One of Margaret Stewart Clark’s earliest memories is of sitting, at age two or three, with her sister, who was blind, as the older girl taught Clark how to knit. “My sister was lovely with me,” she remembers.
Margaret was born in Liverpool, England, in 1932, the youngest of five. When she was still quite young, World War II began.
“I was evacuated when I was seven, in 1939,” she says. “All the children were taken out of the cities, so I was taken to a town 30 miles outside Liverpool.”
Clark was sent to live with a widow and her three unmarried daughters. “The people I lived with were very kind,” she remembers. “When you are in a war everybody has to do their best to help out and everybody felt it was their duty to take kids in. But there were no other kids in the household and the children who lived in the town did not play with me because I was an evacuee. It was quite lonely, but I got used to being by myself.
“My mother came to see me once a month,” she continues. “It wasn’t easy for her to come.”
In her time alone, Clark worried about her family, who felt so far away.
“I ruminate a tremendous amount,” she says. “And I believe that I started ruminating there because I thought about everybody all the time, wondering, ‘Are they going to be dead? Am I going to be left alone? What am I going to do if Hitler comes back with the bombs and my mother and father are gone?’ At the time I didn’t know whether I would ever go back.”
At last, at 11 years old, she was sent back to Liverpool to begin high school. “I enjoyed being back,” she remembers. “Everybody was involved in rebuilding what had been bombed.”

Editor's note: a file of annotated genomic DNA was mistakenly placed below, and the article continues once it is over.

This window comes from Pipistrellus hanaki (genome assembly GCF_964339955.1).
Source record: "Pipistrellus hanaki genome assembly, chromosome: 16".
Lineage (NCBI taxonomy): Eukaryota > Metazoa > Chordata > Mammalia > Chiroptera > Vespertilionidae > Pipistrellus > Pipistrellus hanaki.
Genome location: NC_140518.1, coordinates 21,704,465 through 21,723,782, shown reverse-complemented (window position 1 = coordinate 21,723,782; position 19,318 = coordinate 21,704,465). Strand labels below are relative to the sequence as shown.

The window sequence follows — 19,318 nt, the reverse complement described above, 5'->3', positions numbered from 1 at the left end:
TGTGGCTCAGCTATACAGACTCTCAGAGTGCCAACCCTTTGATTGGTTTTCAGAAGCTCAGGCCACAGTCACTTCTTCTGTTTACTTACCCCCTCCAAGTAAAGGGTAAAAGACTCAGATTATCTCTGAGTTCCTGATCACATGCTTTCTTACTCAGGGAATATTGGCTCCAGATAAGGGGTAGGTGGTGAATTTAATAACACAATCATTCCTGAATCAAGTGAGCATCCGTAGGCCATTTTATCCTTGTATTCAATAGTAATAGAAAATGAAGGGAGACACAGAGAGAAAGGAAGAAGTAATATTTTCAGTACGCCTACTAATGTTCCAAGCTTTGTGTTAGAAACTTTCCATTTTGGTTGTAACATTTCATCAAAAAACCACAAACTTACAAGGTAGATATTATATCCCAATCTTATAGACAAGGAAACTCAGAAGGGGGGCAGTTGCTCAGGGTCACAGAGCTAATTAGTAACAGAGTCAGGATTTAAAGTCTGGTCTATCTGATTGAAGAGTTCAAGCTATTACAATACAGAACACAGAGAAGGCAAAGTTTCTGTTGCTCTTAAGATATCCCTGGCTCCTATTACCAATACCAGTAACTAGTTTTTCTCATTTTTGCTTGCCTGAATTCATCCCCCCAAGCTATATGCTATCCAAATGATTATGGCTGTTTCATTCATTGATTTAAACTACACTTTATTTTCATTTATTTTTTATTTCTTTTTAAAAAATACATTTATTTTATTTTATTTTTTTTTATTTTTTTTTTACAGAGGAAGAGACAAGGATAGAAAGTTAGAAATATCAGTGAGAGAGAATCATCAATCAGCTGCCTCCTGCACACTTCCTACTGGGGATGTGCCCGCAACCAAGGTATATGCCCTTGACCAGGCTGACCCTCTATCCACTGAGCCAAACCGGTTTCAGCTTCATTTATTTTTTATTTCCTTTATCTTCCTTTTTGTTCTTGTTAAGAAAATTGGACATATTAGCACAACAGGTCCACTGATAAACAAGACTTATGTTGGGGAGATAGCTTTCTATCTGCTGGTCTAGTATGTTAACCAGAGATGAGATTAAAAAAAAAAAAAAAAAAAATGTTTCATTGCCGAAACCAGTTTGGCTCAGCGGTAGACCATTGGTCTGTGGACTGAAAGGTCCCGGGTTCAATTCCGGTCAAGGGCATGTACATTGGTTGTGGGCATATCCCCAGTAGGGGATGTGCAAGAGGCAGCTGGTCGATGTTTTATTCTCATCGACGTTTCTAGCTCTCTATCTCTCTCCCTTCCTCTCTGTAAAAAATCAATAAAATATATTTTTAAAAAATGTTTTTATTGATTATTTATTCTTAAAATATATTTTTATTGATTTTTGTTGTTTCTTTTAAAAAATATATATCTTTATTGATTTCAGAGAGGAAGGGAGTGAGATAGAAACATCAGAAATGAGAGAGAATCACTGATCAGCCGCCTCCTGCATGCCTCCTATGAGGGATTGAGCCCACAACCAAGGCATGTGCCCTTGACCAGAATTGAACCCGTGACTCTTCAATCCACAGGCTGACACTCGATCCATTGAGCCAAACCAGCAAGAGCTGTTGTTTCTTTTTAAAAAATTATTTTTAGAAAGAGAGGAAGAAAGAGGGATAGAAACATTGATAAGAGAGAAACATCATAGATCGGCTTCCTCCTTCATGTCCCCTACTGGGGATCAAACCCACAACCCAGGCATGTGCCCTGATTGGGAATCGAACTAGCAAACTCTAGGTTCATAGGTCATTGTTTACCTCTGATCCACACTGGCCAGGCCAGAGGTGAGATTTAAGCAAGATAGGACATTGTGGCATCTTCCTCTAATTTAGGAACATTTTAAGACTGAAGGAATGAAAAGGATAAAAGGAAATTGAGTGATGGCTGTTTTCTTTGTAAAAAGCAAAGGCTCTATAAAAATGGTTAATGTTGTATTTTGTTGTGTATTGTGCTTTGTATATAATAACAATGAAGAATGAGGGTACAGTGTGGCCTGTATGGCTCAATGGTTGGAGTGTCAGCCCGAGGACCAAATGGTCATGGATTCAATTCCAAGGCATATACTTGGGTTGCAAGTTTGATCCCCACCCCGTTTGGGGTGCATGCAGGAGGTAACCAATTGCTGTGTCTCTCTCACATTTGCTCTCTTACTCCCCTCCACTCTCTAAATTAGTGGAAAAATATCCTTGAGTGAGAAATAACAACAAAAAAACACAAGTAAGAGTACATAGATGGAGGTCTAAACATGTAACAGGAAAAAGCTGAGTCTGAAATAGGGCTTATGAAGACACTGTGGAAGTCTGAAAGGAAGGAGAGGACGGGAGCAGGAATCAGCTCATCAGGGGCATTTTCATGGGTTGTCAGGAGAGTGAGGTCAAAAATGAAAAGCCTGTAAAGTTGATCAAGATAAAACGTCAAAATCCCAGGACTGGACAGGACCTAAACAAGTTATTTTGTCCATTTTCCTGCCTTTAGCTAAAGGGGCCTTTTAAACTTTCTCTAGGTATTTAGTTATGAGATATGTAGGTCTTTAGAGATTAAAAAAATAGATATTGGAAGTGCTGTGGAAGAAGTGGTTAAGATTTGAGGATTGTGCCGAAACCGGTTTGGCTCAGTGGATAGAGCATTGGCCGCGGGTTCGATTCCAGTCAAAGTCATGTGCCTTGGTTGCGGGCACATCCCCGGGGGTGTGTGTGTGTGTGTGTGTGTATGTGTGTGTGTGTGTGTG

Clark adjusted easily to life back in Liverpool and was always at the top of her class. When she was 17, a doctor came to their home to check in on her grandmother. He suggested that she become a nurse. He recommended her to Guy’s Hospital in London.
“So that’s what I did,” she says. “I went to train there as a nurse, and then a midwife. If I had stayed, I would have been matron of Guy’s. There’s no doubt. I should not have gotten married, I should have remained a nurse and a midwife and moved up the ladder at Guy’s. In hindsight. But in those days women did not work. We did good work with the church and all of that kind of thing, and we had tea.”
Margaret met and, in 1955, married, Roy Clark, a medical student working at the hospital. “I would only have to turn around and he was there,” she says. “I fell in love with his father, who is a famous cellist. I am a music person, and I just loved being with that family. We used to go to all of his father’s concerts.”
In 1956 her husband was invited to work with Kaiser Hospitals in Portland and the couple moved to the Portland area. Both Clark and her husband began working at Kaiser. She helped set up and run their home-care business.
After their two sons, Graham and Tim, were born, Clark stopped working outside the home so she could take care of the boys and volunteer with many community arts organizations.
“Portland has been very good to me,” she says. “I was on the board of the symphony, the opera, Friends of Chamber Music, and Chamber Music Northwest.”
After her divorce, at age 50, “I did all the things that I liked to do,” she says. “I ushered for the opera and the symphony for years.”
Clark’s son Graham later committed suicide. “I had no idea he was so unhappy, and it was devastating to me,” she says. Her other son Tim moved to Arizona to teach business, and Clark moved into an assisted living apartment by herself.
“My friends are all here in Portland,” she says. “And I love the music community.”
These days, she says, “I ruminate a lot. COVID has brought back the loneliness of my early years.”
Walking through her small apartment, she pauses to enjoy the art on the walls, familiar scenes in the UK. One of her favorites is a pair of photos of her two sons, each as a toddler and each wearing a sweater she knit for them.
“As life becomes less restricted and we can get out more,” she says. “I look forward to music again. I’m a great listener.”